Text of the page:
Pluto and Charon Help
Introduction to Pluto
Pluto , named after the god of the underworld, follows an eccentric orbit that ranges from slightly inside that of Neptune (29.7 AU) to about 50 AU at aphelion. Pluto and its moon, Charon , named after the ferry boatman who took dead souls to Pluto for judgment, receive 1/900 as much sunlight per unit area as Earth when the two are at perihelion. At aphelion, the system receives only 1/2500 as much sunlight per unit area as Earth.
Figure 7-10 illustrates the orbits of Pluto-Charon, Neptune, and Earth to scale. You might wonder if either Pluto or Charon will ever crash into Neptune. The answer is no because of a phenomenon called orbital resonance . The Pluto-Charon system makes exactly two solar orbits for every three orbits of Neptune; as a result, the two systems can never get any closer than 17 AU to each other. Unless some other celestial object intervenes and gravitationally upsets the orbit of Neptune or the orbit of Pluto-Charon, a cosmic collision will never take place.
The Year And The Day
The equatorial plane of Pluto intersects its orbital plane at an angle of 58 degrees, but the rotation of Pluto is retrograde. There are pronounced seasonal changes in the path of the Sun across the sky at any particular location; the Sun always appears to rise in the west and set in the east.
Pluto takes about 6 days and 9½ Earth hours to rotate once on its axis. Charon follows a prograde orbit (in the same direction as Pluto rotates) over Pluto’s equator and completes one orbit every Plutonian day, so Charon always stays over the same spot on Pluto. An observer on Pluto would see Charon hanging almost perfectly still in the sky. In addition, Charon, like most planetary moons, keeps the same side toward Pluto constantly.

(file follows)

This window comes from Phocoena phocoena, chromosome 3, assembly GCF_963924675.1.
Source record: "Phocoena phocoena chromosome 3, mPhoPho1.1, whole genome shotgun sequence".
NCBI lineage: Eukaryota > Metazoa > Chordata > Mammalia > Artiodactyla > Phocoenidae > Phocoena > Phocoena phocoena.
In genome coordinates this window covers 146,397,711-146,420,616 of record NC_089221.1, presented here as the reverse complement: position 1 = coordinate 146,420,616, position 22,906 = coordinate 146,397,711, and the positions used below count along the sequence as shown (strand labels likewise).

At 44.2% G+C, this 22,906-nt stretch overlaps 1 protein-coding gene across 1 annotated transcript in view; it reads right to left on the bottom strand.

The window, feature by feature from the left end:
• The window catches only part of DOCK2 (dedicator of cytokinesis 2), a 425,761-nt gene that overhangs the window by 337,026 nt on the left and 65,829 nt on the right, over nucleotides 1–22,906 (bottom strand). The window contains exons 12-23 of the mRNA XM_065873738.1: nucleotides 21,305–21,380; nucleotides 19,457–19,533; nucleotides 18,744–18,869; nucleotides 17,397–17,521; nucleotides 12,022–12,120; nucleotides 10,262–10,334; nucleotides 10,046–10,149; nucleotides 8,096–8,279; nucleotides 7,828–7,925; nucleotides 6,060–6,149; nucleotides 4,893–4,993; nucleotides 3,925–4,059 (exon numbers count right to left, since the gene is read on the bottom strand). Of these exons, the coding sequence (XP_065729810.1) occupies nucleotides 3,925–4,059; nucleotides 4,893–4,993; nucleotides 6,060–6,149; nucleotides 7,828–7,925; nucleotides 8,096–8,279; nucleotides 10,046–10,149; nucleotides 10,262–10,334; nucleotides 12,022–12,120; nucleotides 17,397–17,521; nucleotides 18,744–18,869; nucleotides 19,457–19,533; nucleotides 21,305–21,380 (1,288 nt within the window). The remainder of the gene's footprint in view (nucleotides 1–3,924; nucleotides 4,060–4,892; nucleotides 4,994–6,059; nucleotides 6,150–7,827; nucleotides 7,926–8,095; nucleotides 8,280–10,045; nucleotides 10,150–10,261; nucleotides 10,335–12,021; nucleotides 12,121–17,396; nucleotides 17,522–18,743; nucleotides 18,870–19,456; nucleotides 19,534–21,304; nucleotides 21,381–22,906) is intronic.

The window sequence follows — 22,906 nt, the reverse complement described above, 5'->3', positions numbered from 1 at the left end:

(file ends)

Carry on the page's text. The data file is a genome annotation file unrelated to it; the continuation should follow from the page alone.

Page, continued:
The Pluto-Charon system takes 248 Earth years to make one complete journey around the Sun. Its orbit is a pronounced ellipse. Thus the variations in this system’s distance from the Sun, as well as its extreme axial tilt, affect the seasons. The maximum-to-minimum ratio of solar irradiation is about 2.8:1.
Pluto is approximately 2400 kilometers (1500 miles) in diameter; this is smaller than the Earth’s moon. Charon is about half the diameter of Pluto. The centers of the two objects are about 20,000 kilometers (12,500 miles) apart. If the Pluto-Charon system could be brought close to Earth for size comparison, the result would look like Fig. 7-11.
Both Pluto and Charon have about twice the density of water. This implies that they consist of a combination of ices and rocky materials. They may in fact be huge “dirty snowballs,” consisting of primordial matter that never accreted into an object large enough to properly be called a planet. Controversy has arisen here; an outspoken group of astronomers has expressed their belief that Pluto would not be called a planet if it were discovered today.
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